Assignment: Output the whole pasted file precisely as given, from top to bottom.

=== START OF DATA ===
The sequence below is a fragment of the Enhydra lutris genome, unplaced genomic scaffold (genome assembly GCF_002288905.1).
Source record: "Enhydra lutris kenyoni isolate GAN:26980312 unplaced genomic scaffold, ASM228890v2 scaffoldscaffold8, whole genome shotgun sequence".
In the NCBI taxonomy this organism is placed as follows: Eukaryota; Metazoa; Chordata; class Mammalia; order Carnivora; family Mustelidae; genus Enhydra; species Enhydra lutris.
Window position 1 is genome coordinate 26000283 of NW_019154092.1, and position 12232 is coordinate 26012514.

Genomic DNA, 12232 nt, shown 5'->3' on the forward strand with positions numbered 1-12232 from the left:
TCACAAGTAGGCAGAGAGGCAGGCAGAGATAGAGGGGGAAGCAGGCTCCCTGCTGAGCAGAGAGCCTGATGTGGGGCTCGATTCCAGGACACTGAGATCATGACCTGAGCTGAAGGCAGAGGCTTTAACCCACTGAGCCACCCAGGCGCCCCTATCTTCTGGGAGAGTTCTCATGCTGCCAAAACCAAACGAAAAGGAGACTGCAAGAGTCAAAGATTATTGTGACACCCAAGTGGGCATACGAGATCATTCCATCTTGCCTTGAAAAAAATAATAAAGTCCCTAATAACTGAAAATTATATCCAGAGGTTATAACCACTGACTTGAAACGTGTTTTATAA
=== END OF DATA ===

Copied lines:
The sequence below is a fragment of the Enhydra lutris genome, unplaced genomic scaffold (genome assembly GCF_002288905.1).
Source record: "Enhydra lutris kenyoni isolate GAN:26980312 unplaced genomic scaffold, ASM228890v2 scaffoldscaffold8, whole genome shotgun sequence".
In the NCBI taxonomy this organism is placed as follows: Eukaryota; Metazoa; Chordata; class Mammalia; order Carnivora; family Mustelidae; genus Enhydra; species Enhydra lutris.
Window position 1 is genome coordinate 26000283 of NW_019154092.1, and position 12232 is coordinate 26012514.

Genomic DNA, 12232 nt, shown 5'->3' on the forward strand with positions numbered 1-12232 from the left:
TCACAAGTAGGCAGAGAGGCAGGCAGAGATAGAGGGGGAAGCAGGCTCCCTGCTGAGCAGAGAGCCTGATGTGGGGCTCGATTCCAGGACACTGAGATCATGACCTGAGCTGAAGGCAGAGGCTTTAACCCACTGAGCCACCCAGGCGCCCCTATCTTCTGGGAGAGTTCTCATGCTGCCAAAACCAAACGAAAAGGAGACTGCAAGAGTCAAAGATTATTGTGACACCCAAGTGGGCATACGAGATCATTCCATCTTGCCTTGAAAAAAATAATAAAGTCCCTAATAACTGAAAATTATATCCAGAGGTTATAACCACTGACTTGAAACGTGTTTTATAA